@GaurangTandon I disagree. A conceptual question is by merit of it self a question about a concept, therefore applies to all questions regarding the same concept. A canonical question must be a conceptual question. The division into conceptual and non-conceptual questions is not nearly as subjective as you make it out to be.
I also disagree that canonical posts are the best way to do things. I believe they require too much maintenance to be working effectively, while a well-asked conceptual question with its answers is always helpful. I also do not think that duplicate closure is the best way to deal with basic chemistry (and homework) questions
@AvnishKabaj I absolutely agree with this statement.
 
3:35 PM
hmm...okay, that's quite a lot of thought...okay, let me understand: if I rewrite the word "conceptual" as "repetitive, short-sighted" (repetitive => multiple similar variations, "short-sighted" => little long term value), would it accurately describe those questions you're calling "conceptual"? @Martin-マーチン @AvnishKabaj
 
@GaurangTandon No. A conceptual question can neither be repetitive, nor short sighted
 
@Martin-マーチン sorry, a typo! i was actually trying to say "non-conceptual" as "repetitive, short-sighted"
 
well, not every non-conceptual question is always repetitive or short sighted. It does, however, always focus on a very specific problem. (Which might still be an okay fit for our site.)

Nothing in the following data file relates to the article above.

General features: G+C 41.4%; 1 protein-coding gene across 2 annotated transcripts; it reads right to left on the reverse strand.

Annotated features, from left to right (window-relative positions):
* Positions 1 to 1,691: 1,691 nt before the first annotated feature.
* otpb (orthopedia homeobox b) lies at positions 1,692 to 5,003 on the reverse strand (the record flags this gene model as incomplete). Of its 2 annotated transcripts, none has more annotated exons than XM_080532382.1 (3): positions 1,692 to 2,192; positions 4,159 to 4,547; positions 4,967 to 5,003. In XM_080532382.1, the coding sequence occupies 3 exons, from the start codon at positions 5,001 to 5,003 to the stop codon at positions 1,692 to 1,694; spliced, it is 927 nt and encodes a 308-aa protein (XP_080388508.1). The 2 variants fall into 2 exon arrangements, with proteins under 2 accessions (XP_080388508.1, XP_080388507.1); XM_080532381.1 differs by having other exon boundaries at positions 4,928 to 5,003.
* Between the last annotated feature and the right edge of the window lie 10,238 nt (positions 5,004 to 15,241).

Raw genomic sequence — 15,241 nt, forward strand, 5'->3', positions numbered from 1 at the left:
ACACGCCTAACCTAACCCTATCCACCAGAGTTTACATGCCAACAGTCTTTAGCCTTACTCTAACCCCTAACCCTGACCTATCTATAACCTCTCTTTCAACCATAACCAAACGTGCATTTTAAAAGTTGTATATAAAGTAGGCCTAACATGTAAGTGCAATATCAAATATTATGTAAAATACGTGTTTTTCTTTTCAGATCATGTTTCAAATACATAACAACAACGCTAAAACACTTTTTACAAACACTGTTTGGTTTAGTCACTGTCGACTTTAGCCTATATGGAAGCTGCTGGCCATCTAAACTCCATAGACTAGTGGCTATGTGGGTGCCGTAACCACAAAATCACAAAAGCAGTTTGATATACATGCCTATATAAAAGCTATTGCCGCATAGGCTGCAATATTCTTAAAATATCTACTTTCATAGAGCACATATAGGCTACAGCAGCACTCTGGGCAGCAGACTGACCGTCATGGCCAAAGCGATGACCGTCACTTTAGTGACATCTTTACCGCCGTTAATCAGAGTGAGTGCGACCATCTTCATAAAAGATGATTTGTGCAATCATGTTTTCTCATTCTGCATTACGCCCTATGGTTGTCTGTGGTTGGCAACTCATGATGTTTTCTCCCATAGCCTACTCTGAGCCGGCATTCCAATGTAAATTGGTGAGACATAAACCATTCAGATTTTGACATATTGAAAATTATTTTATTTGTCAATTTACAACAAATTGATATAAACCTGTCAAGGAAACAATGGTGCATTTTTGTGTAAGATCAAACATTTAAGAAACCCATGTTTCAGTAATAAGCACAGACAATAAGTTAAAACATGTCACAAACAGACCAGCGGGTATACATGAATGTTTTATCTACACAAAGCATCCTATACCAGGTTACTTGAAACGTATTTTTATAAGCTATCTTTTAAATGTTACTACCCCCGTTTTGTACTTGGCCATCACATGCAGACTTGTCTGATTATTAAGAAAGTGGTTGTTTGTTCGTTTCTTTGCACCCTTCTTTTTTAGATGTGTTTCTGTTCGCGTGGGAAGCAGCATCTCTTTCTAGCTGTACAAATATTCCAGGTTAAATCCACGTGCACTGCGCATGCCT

@Martin-マーチン ...can you give an example so I understand you better?
 
Pick any question about a reaction mechanism. While you could certainly link some question to a similar mechanism, but some substrates may have some specific things that need to be addressed separately
Ideally such questions would be linked sooner or later and build up a network of questions belonging to a common topic...
 
3:46 PM
@Martin-マーチン I get it that publishing a canonical post takes a lot of effort (it took me two days to finalize the newest one :O), but I don't completely agree with the "too much maintenance" part. The elementary concepts in Chemistry aren't going to change in the future, so what is once stated is going to remain correct forever. There may be slight small additions, but definitely not "too much maintenance". And canonicals are by definition well-asked questions, with properly scoped answers.
I don't see, for example, why I am going to need to make more than even three revisions in an year on an average to the newest canonical. The same can be said about any elementary canonical post.
@Martin-マーチン hmm sounds reasonable...
 
@Martin-マーチン Is the revised hw policy + lack of research feasible?
 
@GaurangTandon I'm not disagreeing with you. Once you have the main part set up, then that won't change much. But that is true for most conceptual question, albeit with a more narrow scope. I'm certainly not in the way of that project; I just think that it is not as urgently necessary to reform our closing policy. It would be a more helpful way out, but terrible duplicate questions would still need to be weeded out. That's what I meant with maintenance.
(But that would essentially apply to closures to other conceptual questions, too.)